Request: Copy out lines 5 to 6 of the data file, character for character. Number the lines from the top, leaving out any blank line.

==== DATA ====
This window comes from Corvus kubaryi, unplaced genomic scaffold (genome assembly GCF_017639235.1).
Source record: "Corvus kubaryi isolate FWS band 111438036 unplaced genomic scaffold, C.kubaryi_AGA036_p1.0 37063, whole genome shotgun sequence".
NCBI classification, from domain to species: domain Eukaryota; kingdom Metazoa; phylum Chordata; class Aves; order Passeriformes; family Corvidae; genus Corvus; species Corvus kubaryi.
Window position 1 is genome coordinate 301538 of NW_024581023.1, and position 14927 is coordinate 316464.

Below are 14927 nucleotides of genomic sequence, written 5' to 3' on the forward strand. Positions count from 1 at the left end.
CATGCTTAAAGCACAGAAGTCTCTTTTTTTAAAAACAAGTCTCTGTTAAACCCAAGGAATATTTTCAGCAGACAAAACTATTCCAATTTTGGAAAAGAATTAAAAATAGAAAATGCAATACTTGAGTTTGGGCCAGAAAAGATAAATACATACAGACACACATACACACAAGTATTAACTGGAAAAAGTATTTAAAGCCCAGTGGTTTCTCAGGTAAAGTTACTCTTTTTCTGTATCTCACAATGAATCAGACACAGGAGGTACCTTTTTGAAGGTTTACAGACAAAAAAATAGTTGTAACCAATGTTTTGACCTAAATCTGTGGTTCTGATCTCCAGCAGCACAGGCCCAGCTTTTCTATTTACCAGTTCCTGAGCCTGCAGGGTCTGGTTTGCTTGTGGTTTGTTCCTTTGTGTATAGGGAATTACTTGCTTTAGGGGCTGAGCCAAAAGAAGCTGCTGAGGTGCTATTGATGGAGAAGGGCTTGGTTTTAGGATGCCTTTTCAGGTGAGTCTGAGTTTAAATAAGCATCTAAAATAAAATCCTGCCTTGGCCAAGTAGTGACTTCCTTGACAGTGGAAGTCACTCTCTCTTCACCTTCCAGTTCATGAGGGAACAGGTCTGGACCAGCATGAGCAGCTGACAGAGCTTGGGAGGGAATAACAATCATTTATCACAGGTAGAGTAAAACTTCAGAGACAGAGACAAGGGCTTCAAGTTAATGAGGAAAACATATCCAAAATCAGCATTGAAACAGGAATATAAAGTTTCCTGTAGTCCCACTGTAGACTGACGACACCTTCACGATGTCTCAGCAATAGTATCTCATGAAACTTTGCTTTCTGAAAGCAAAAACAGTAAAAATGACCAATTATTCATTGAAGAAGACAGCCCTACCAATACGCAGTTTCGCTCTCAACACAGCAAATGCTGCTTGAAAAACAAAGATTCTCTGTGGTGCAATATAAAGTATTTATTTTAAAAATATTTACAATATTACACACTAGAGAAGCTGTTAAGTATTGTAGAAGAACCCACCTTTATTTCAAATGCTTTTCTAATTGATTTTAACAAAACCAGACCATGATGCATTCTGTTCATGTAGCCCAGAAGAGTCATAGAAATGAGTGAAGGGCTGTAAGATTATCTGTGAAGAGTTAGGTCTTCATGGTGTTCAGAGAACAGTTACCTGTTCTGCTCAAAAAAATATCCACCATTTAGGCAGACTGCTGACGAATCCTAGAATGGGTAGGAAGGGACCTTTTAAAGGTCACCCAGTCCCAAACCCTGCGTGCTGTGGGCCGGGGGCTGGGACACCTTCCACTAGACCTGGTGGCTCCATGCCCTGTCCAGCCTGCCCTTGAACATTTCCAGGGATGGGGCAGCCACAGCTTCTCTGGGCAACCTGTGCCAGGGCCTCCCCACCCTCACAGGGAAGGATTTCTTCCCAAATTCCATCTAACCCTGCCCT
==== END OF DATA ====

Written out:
Below are 14927 nucleotides of genomic sequence, written 5' to 3' on the forward strand. Positions count from 1 at the left end.
CATGCTTAAAGCACAGAAGTCTCTTTTTTTAAAAACAAGTCTCTGTTAAACCCAAGGAATATTTTCAGCAGACAAAACTATTCCAATTTTGGAAAAGAATTAAAAATAGAAAATGCAATACTTGAGTTTGGGCCAGAAAAGATAAATACATACAGACACACATACACACAAGTATTAACTGGAAAAAGTATTTAAAGCCCAGTGGTTTCTCAGGTAAAGTTACTCTTTTTCTGTATCTCACAATGAATCAGACACAGGAGGTACCTTTTTGAAGGTTTACAGACAAAAAAATAGTTGTAACCAATGTTTTGACCTAAATCTGTGGTTCTGATCTCCAGCAGCACAGGCCCAGCTTTTCTATTTACCAGTTCCTGAGCCTGCAGGGTCTGGTTTGCTTGTGGTTTGTTCCTTTGTGTATAGGGAATTACTTGCTTTAGGGGCTGAGCCAAAAGAAGCTGCTGAGGTGCTATTGATGGAGAAGGGCTTGGTTTTAGGATGCCTTTTCAGGTGAGTCTGAGTTTAAATAAGCATCTAAAATAAAATCCTGCCTTGGCCAAGTAGTGACTTCCTTGACAGTGGAAGTCACTCTCTCTTCACCTTCCAGTTCATGAGGGAACAGGTCTGGACCAGCATGAGCAGCTGACAGAGCTTGGGAGGGAATAACAATCATTTATCACAGGTAGAGTAAAACTTCAGAGACAGAGACAAGGGCTTCAAGTTAATGAGGAAAACATATCCAAAATCAGCATTGAAACAGGAATATAAAGTTTCCTGTAGTCCCACTGTAGACTGACGACACCTTCACGATGTCTCAGCAATAGTATCTCATGAAACTTTGCTTTCTGAAAGCAAAAACAGTAAAAATGACCAATTATTCATTGAAGAAGACAGCCCTACCAATACGCAGTTTCGCTCTCAACACAGCAAATGCTGCTTGAAAAACAAAGATTCTCTGTGGTGCAATATAAAGTATTTATTTTAAAAATATTTACAATATTACACACTAGAGAAGCTGTTAAGTATTGTAGAAGAACCCACCTTTATTTCAAATGCTTTTCTAATTGATTTTAACAAAACCAGACCATGATGCATTCTGTTCATGTAGCCCAGAAGAGTCATAGAAATGAGTGAAGGGCTGTAAGATTATCTGTGAAGAGTTAGGTCTTCATGGTGTTCAGAGAACAGTTACCTGTTCTGCTCAAAAAAATATCCACCATTTAGGCAGACTGCTGACGAATCCTAGAATGGGTAGGAAGGGACCTTTTAAAGGTCACCCAGTCCCAAACCCTGCGTGCTGTGGGCCGGGGGCTGGGACACCTTCCACTAGACCTGGTGGCTCCATGCCCTGTCCAGCCTGCCCTTGAACATTTCCAGGGATGGGGCAGCCACAGCTTCTCTGGGCAACCTGTGCCAGGGCCTCCCCACCCTCACAGGGAAGGATTTCTTCCCAAATTCCATCTAACCCTGCCCT